Dial-A-Buoy is a service maintained by the National Oceanic and Atmospheric Administration (NOAA) in the United States. This service allows people to call a central hotline to get information from ocean buoys and regional weather observation centers. Fishermen, surfers, and other mariners all greatly benefit from the Dial-A-Buoy system, getting up-to-date information on weather conditions which can determine the way in which they schedule their days. This information is also available on the NOAA website, and through NOAA radio broadcasts.
As of 2008, the Dial-A-Buoy phone number is: 888-701-8992. This number works anywhere in the United States, with callers being prompted to dial one if they know the buoy they wish to retrieve data from, or two to select a buoy using latitude and longitude coordinates. Once a buoy's identification number has been entered, Dial-A-Buoy's automatic operator will provide the latest data from that particular buoy.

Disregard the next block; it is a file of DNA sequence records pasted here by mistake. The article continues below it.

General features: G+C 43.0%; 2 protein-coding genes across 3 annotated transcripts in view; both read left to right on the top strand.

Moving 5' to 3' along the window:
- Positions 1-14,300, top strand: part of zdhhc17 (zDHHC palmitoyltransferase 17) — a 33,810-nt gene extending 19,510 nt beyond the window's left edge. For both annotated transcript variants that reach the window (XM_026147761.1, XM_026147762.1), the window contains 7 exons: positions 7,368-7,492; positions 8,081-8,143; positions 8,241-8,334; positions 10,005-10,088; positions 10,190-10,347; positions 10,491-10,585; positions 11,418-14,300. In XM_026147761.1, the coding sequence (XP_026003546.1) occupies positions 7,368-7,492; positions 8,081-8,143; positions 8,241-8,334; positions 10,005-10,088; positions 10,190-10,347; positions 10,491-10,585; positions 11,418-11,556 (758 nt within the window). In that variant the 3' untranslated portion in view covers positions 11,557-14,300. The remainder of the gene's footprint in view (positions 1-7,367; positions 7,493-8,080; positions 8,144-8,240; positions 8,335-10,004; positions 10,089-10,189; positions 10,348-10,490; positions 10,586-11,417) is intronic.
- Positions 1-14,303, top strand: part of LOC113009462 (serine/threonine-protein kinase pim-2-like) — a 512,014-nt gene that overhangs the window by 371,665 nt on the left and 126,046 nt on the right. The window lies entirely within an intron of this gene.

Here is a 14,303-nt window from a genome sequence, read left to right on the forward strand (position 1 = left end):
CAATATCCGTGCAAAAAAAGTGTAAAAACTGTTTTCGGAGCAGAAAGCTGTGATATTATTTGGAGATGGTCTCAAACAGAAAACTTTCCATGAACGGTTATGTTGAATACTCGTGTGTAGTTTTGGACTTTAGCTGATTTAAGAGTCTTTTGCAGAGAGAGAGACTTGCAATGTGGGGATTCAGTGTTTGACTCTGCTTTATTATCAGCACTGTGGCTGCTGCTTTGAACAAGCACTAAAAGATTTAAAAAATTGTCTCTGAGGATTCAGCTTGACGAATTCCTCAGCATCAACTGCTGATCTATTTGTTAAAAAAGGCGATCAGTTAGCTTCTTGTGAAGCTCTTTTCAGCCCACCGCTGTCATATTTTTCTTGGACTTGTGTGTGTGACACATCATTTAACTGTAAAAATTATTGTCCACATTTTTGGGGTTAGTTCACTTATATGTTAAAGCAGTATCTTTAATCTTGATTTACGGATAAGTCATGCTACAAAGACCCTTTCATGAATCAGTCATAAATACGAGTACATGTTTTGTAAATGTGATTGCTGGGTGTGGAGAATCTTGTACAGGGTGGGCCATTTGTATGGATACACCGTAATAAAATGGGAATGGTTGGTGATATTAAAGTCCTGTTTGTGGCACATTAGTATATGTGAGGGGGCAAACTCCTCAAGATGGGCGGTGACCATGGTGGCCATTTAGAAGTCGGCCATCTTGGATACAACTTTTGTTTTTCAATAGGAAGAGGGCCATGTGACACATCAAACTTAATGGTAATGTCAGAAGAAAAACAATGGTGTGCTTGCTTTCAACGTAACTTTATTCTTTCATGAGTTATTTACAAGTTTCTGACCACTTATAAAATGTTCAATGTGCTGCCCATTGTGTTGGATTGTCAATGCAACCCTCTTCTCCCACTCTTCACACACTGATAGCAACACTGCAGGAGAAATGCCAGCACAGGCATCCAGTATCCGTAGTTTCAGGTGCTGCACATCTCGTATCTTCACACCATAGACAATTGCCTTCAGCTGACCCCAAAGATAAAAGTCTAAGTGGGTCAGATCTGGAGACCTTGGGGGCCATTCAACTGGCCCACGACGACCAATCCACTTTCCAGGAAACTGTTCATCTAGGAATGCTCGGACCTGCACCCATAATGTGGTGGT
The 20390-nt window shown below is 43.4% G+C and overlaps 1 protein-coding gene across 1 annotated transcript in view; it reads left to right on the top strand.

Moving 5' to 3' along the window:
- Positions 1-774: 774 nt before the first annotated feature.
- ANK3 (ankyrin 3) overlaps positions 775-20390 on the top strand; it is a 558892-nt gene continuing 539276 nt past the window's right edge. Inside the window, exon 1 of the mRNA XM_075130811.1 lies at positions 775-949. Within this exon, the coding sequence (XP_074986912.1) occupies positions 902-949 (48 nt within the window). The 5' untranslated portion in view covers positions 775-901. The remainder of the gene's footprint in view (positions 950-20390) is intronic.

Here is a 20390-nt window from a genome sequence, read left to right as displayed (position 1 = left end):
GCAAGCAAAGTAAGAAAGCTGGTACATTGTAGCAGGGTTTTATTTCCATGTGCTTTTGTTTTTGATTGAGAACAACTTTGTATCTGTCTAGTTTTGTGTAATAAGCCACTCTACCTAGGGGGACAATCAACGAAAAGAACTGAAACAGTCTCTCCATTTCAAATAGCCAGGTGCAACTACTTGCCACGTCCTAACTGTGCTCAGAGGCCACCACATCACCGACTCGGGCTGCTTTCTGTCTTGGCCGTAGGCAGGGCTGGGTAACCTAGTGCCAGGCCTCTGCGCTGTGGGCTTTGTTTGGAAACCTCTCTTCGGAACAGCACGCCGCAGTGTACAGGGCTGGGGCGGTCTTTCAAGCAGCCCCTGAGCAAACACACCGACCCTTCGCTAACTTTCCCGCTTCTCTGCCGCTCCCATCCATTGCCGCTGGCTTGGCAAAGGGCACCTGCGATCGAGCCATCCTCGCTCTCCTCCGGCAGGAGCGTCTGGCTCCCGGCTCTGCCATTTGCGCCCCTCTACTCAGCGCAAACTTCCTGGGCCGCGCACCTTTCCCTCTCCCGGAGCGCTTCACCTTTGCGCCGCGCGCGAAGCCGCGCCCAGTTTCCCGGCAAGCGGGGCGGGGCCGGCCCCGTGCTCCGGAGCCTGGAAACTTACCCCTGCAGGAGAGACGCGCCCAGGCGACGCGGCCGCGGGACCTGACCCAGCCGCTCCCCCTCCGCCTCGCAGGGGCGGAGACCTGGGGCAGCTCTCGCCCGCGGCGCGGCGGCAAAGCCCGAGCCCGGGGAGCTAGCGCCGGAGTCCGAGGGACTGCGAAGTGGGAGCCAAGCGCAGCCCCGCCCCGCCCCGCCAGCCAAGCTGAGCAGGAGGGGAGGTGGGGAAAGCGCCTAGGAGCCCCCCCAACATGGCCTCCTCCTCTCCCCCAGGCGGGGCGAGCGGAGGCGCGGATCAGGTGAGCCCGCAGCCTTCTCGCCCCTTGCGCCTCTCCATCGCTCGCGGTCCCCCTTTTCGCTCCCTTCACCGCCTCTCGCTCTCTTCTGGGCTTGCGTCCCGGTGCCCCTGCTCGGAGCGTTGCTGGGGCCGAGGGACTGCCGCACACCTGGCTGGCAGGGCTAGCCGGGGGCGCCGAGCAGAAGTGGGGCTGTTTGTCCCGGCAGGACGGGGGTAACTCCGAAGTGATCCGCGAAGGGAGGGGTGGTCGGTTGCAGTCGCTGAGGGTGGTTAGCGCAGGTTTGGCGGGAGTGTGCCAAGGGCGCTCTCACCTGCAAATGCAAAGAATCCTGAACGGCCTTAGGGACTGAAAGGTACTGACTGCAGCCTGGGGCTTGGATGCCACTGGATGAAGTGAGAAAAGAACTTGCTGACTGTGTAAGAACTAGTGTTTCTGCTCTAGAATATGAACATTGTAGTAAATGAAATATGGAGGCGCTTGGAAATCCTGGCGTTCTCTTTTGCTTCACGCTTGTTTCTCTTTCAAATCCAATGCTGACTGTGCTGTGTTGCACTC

When you use the service, you do not actually call a physical buoy. You call the NOAA's central administration center, which records the data from regional weather stations and buoys. The data is typically no more than an hour old, providing accurate and useful information about prevailing weather conditions. The service also allows you to check on multiple buoys by following prompts.
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When you call Dial-A-Buoy, you will get information about the direction, speed, and gust of the wind, along with wave height, swell, and period. The service also provides the most recent air and water temperature readings, and additional information of interest may be provided, depending on the buoy. Using this information, people can make a decision about whether or not it is safe to go out.
Proponents of the program claim that it has saved lives, by allowing mariners to confirm that conditions are too dangerous to go out onto the water. In particular danger spots, signs near the water may actually encourage people to call Dial-A-Buoy before they commit to going out. Surfers appreciate the service because it allows them to check on prevailing conditions before they commit to going out. When a surfer lives inland, Dial-A-Buoy can save a pointless trip.